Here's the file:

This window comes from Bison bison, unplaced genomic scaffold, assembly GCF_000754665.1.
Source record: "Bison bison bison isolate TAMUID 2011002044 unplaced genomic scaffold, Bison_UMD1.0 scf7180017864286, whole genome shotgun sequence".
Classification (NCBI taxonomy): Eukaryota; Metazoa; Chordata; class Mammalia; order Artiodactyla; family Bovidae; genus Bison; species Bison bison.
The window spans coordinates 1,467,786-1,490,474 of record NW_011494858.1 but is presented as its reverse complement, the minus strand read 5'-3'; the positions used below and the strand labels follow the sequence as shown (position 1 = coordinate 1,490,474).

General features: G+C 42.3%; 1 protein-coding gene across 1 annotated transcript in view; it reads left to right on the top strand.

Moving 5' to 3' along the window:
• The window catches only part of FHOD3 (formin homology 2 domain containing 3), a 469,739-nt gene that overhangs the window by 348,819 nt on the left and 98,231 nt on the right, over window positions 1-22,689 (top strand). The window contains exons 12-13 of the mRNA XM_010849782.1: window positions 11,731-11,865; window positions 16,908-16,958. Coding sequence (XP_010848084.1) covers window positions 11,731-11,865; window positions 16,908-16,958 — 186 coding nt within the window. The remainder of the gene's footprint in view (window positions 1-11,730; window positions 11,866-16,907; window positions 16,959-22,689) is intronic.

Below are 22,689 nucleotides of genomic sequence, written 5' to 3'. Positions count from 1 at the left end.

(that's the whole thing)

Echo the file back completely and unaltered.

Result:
This window comes from Bison bison, unplaced genomic scaffold, assembly GCF_000754665.1.
Source record: "Bison bison bison isolate TAMUID 2011002044 unplaced genomic scaffold, Bison_UMD1.0 scf7180017864286, whole genome shotgun sequence".
Classification (NCBI taxonomy): Eukaryota; Metazoa; Chordata; class Mammalia; order Artiodactyla; family Bovidae; genus Bison; species Bison bison.
The window spans coordinates 1,467,786-1,490,474 of record NW_011494858.1 but is presented as its reverse complement, the minus strand read 5'-3'; the positions used below and the strand labels follow the sequence as shown (position 1 = coordinate 1,490,474).

General features: G+C 42.3%; 1 protein-coding gene across 1 annotated transcript in view; it reads left to right on the top strand.

Moving 5' to 3' along the window:
• The window catches only part of FHOD3 (formin homology 2 domain containing 3), a 469,739-nt gene that overhangs the window by 348,819 nt on the left and 98,231 nt on the right, over window positions 1-22,689 (top strand). The window contains exons 12-13 of the mRNA XM_010849782.1: window positions 11,731-11,865; window positions 16,908-16,958. Coding sequence (XP_010848084.1) covers window positions 11,731-11,865; window positions 16,908-16,958 — 186 coding nt within the window. The remainder of the gene's footprint in view (window positions 1-11,730; window positions 11,866-16,907; window positions 16,959-22,689) is intronic.

Below are 22,689 nucleotides of genomic sequence, written 5' to 3'. Positions count from 1 at the left end.